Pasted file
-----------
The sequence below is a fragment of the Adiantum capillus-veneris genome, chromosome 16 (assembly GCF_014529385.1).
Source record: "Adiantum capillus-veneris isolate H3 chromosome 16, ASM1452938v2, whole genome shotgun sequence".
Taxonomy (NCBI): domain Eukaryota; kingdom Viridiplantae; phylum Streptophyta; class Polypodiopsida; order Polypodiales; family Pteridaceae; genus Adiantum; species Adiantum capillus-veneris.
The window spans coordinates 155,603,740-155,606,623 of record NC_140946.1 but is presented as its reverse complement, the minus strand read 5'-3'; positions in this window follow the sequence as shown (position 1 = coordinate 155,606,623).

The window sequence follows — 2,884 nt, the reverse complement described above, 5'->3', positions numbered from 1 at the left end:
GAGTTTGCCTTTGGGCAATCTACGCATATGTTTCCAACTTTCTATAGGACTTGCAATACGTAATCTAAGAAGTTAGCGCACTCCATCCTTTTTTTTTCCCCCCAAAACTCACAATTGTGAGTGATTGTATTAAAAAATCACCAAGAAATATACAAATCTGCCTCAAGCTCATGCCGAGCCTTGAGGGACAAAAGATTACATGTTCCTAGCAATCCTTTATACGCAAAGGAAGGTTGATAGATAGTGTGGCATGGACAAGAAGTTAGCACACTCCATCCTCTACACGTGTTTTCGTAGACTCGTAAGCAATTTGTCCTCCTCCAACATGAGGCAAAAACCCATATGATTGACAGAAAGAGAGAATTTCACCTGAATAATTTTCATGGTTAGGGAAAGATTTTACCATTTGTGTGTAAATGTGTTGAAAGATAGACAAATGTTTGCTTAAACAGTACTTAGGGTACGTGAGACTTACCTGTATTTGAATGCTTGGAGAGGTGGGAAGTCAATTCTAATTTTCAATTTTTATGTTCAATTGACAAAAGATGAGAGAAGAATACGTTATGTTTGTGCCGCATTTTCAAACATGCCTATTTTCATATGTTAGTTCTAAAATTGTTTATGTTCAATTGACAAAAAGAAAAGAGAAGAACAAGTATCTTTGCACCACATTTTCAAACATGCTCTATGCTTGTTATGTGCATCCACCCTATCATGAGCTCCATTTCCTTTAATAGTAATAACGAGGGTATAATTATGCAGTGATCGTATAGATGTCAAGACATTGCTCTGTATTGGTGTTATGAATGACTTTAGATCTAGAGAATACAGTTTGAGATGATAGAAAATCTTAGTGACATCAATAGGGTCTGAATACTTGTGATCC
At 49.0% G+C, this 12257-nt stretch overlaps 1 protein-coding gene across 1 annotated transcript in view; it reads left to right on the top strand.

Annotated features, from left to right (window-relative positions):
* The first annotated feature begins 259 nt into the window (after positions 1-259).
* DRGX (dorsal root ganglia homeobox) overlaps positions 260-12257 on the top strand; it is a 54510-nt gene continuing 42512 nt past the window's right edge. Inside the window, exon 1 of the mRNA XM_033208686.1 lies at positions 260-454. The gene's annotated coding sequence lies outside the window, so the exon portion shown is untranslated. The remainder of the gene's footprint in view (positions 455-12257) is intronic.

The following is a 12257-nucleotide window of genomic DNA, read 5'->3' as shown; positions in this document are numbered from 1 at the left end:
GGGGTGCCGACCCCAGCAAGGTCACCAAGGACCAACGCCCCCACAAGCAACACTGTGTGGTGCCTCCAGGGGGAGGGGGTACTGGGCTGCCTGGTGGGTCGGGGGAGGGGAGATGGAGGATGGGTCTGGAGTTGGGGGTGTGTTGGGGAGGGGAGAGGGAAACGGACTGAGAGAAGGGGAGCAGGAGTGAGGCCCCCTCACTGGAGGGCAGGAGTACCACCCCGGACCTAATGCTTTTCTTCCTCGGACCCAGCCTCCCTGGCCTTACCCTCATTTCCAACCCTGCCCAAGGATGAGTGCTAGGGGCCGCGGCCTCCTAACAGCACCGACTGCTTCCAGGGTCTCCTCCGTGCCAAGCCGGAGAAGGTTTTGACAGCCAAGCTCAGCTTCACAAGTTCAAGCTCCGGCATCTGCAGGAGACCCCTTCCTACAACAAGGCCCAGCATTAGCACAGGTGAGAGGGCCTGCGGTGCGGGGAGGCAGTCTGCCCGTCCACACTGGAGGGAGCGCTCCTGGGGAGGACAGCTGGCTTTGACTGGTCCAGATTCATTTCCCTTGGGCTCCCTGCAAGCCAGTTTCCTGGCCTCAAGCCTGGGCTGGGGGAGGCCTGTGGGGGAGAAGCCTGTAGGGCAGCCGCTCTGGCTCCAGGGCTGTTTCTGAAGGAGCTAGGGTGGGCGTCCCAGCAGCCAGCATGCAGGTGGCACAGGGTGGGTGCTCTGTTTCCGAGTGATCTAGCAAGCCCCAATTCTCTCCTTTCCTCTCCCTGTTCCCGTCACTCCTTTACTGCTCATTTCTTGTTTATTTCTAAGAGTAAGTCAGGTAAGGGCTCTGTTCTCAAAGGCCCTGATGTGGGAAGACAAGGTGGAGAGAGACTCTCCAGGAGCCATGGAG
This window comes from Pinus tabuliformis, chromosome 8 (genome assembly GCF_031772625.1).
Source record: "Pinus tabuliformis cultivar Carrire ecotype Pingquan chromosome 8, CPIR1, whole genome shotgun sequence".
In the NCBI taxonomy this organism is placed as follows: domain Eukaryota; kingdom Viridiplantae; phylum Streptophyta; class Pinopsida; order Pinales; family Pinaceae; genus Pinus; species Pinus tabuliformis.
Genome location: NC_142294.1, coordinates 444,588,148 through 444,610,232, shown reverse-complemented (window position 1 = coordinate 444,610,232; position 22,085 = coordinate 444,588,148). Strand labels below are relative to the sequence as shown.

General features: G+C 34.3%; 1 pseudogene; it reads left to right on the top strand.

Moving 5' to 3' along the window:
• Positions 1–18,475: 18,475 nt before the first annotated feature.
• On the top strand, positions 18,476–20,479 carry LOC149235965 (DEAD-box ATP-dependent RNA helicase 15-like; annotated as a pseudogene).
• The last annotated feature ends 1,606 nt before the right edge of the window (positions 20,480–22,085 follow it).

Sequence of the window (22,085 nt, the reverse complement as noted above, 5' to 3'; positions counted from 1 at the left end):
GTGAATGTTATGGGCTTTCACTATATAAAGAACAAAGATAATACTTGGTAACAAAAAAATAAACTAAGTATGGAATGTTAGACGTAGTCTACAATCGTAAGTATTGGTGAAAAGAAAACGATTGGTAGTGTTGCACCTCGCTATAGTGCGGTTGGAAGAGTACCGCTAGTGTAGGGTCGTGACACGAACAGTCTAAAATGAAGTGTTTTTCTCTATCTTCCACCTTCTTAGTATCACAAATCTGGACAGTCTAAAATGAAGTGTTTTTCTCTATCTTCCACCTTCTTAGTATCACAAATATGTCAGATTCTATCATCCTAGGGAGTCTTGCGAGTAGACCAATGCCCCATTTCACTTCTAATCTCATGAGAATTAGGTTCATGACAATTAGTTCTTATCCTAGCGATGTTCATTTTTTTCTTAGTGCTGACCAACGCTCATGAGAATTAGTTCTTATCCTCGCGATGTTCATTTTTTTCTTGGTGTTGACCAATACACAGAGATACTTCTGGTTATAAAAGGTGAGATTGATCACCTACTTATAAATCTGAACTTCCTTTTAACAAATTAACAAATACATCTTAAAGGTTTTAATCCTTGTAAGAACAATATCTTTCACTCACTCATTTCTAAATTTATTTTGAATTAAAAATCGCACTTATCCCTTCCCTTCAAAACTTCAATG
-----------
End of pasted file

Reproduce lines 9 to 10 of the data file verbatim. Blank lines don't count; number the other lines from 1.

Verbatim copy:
* The first annotated feature begins 259 nt into the window (after positions 1-259).
* DRGX (dorsal root ganglia homeobox) overlaps positions 260-12257 on the top strand; it is a 54510-nt gene continuing 42512 nt past the window's right edge. Inside the window, exon 1 of the mRNA XM_033208686.1 lies at positions 260-454. The gene's annotated coding sequence lies outside the window, so the exon portion shown is untranslated. The remainder of the gene's footprint in view (positions 455-12257) is intronic.